As the sporting world continues its freeze amidst the coronavirus pandemic, teams, venues, and companies alike are doing what they can to help support those affected or working on the front lines.
One of the largest gestures to help the cause has been made by Fanatics — the top provider of Major League Baseball merchandise headlined by hats and jerseys.
The company’s plant in Easton, PA has been taking jersey material and repurposing it to make medical masks and gowns, items that have been in short supply for medical professionals working tirelessly to help the tens of thousands of Americans who have been affected by COVID-19.
“Woke up in the middle of the night last week with the idea of converting our Fanatics factory in Pennsylvania that makes official MLB jerseys into a facility that makes much-needed masks and gowns and then donating them to help fight this horrendous virus,” Fanatics executive director Michael Rubin explained on Twitter last week. “This past weekend, PA Governor Tom Wolf and Attorney General Josh Shapiro each called me saying they desperately needed help getting masks and gowns to the frontline workers across PA.”
With approximately 100 workers (Rubin noted that they were “extra distanced and in a very clean and safe environment”) Fanatics halted production on their MLB jerseys on Thursday and began making those vital medical supplies.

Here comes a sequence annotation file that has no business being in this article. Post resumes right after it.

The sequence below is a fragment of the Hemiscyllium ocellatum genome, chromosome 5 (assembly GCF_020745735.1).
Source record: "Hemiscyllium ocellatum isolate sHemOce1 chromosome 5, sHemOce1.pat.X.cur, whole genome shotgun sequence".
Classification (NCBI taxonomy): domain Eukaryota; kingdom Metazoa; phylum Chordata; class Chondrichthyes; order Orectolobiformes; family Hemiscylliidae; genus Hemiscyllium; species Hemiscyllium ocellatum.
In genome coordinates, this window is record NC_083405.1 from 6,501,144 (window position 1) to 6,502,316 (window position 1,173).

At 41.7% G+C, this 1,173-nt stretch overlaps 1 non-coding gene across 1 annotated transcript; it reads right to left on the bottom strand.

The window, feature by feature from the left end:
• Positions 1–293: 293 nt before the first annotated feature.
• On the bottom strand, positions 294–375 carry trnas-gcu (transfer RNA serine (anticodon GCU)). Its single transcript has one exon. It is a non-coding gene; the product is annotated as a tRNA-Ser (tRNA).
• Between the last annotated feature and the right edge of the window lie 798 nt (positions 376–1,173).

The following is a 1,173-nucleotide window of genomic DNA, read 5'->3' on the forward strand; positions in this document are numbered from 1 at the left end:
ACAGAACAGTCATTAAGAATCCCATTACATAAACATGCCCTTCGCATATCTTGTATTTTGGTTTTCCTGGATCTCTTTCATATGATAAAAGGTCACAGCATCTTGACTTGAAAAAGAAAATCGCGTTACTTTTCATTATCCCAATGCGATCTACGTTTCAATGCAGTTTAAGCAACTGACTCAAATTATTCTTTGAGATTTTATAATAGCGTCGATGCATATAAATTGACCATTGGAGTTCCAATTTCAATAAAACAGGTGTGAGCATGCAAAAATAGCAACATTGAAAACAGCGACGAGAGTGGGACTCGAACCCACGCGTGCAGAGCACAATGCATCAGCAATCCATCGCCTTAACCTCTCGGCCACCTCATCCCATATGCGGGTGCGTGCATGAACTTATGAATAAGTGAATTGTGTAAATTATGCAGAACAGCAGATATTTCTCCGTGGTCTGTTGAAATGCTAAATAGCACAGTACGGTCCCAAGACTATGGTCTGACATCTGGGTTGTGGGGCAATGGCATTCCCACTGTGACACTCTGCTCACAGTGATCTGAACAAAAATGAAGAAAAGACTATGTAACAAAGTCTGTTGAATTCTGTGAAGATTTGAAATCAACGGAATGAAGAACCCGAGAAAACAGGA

Rubin noted that the plan is to make 1 million masks and gowns and distribute them to not only Pennsylvania but to New York and New Jersey, as well.
New York has become the epicenter of the virus in the United States with 75,795 confirmed cases statewide while Pennsylvania has 4,843 cases.
The severe spread of the virus in recent weeks has left hospitals shorthanded of workers and supplies, but it has provided the hope that there is still some good out in the world. As of Tuesday afternoon, there have been 171,569 confirmed cases of coronavirus in the United States with 3,376 deaths, per CNN.
Thousands of volunteers have stepped forward to help alleviate the strain on doctors and nurses while public spaces like the Jacob Javits Center in New York City have been transformed into a 2,910-bed medical center.
Alongside Michael Rubins’ efforts, former NBA star Stephon Marbury is trying to set up a deal that would deliver 10 million masks to New York from China.